The biochemist Victoria Calatrava in the laboratory of Arthur Grossman and Devaki Bhaya of the Carnegie Institute of Science (USA).

The study of a microscopic microbe that lives in lakes and seas today clarifies how one of the most important chapters in the evolution of life on Earth happened: the appearance of complex cells 2.5 billion years ago.

All animals, plants, and fungi are made of various eukaryotic cells, which have internal organelles unlike unicellular bacteria and archaea. Most scientists think that its origin is in a microbe that swallowed another. Instead of digesting it as it had done until then, a spontaneous relationship of dependence took place—the large microbe provided protection from the outside and the small one, food. 2.5 billion years of joint evolution later, thousands of mitochondria related to that devoured microbe float inside each of our cells and transform food into the energy needed by the brain to think or the heart to beat. Thanks to other organelles —chloroplasts— plants can feed on light by doing photosynthesis.

The appearance of the modern cell “was a revolution for the evolution of life on Earth”, he sums up Victoria Calatrava, biochemist from the Carnegie Institution of Science (USA). “Without it our planet would not look anything like how we see it today, nor would we be here to tell about it,” she adds. The objective of this 32-year-old woman from Cordoba is to demonstrate exactly how this union happened. It is a devilish question because the molecular traces have been almost completely diluted after so much time.

The biochemist Victoria Calatrava in the laboratory of Arthur Grossman and Devaki Bhaya of the Carnegie Institute of Science (USA).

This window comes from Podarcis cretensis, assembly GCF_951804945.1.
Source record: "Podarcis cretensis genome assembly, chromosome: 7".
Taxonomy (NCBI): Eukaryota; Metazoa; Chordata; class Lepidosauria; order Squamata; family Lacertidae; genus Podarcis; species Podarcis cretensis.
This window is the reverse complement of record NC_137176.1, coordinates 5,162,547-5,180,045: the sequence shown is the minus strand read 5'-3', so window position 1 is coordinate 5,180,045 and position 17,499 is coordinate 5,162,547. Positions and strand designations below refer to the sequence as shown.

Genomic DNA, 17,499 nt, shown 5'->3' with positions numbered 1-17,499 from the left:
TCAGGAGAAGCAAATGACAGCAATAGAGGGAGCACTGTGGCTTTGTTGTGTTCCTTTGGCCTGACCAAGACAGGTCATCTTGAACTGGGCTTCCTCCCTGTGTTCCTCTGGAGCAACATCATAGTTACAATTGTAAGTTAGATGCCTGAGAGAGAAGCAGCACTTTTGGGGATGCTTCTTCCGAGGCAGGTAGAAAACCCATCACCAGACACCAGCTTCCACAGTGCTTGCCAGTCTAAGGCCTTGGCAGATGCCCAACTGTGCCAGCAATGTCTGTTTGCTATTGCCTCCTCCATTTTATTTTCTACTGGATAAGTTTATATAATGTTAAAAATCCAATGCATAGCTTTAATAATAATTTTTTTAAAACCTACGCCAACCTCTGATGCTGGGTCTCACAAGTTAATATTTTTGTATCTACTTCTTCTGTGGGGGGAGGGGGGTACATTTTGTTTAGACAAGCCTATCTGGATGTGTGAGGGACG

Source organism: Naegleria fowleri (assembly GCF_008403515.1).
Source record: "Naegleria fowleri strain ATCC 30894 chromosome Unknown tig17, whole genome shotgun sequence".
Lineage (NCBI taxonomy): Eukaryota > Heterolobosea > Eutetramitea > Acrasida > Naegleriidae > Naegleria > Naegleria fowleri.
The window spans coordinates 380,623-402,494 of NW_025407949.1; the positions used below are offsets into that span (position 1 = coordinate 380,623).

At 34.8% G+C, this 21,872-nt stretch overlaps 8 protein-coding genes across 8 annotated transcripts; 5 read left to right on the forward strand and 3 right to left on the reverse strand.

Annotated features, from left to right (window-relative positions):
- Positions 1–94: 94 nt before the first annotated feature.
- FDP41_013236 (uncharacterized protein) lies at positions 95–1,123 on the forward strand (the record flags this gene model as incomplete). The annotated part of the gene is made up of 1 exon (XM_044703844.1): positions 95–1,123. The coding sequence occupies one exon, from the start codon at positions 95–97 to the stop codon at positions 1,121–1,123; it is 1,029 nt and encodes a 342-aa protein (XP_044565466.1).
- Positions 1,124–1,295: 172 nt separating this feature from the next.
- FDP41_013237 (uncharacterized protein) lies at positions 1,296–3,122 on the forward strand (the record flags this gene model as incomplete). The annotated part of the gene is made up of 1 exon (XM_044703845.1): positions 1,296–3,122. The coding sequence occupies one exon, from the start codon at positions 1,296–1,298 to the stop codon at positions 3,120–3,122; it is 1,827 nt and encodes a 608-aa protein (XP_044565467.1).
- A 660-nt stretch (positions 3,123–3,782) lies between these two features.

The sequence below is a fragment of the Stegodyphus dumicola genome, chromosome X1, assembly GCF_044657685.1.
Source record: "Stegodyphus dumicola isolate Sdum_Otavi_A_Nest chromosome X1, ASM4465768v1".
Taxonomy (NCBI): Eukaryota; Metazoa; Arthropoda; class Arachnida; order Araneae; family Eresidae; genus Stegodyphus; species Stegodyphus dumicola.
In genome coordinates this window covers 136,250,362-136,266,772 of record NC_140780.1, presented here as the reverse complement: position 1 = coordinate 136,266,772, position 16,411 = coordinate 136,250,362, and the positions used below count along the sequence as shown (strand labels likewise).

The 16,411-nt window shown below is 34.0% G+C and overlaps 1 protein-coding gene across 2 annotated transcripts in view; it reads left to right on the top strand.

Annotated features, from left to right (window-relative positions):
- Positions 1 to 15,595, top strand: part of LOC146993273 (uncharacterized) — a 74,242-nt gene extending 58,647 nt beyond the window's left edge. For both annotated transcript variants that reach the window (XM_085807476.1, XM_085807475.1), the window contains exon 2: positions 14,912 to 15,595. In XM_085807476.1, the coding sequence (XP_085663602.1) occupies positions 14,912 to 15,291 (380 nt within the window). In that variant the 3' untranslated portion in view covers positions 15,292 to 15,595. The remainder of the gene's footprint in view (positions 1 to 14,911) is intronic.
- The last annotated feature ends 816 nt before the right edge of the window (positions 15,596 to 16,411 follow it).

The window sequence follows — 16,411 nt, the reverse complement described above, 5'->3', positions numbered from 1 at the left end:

The biochemist Victoria Calatrava in the laboratory of Arthur Grossman and Devaki Bhaya of the Carnegie Institute of Science (USA).Carnegie

Calatrava leads a study that sheds light on the origin of our cells by studying the aquatic microbe Paulinella micropora. This organism is the union of an amoeba that devoured a cyanobacterium, a microbe capable of photosynthesis.

This type of endosymbiosis has only occurred twice in the entire history of evolution. One happened 1.5 billion years ago and gave rise to the chloroplasts that provide energy to all plants. The second is that of Paulinella, which happened just 120 million years ago. This makes her a living fossil. Many of the traces erased by evolution in other organisms are still visible in this amoeba.

In a study published today in the magazine PNAS, of the US National Academy of Sciences, Calatrava and the rest of his team explain how the union of two very different living beings happened, which in turn could well explain what happened 2.5 billion years ago with the appearance of mitochondria in the first complex cell.

Genes from the photosynthetic bacteria began to jump out of it and into the genome of the host amoeba. A process known as retrotransposition caused some genes to be copied many times and function more efficiently. Scientists have shown that this adaptation process allowed the amoeba to enhance genes that allow it to tolerate toxic compounds associated with photosynthesis, which would otherwise have killed it during mating.

It was an irreversible step. The bacterium gave up so many genes that it could no longer live on its own, and its host changed its metabolism so much that it would be unable to return to being a predator. “Both benefit from the existence of the other and are completely dependent,” explains Calatrava, who invites us not to see this process as something kind. “I don’t think it’s a cooperative relationship in which both win the game; rather they have no choice but to keep each other alive so as not to become extinct, ”he highlights.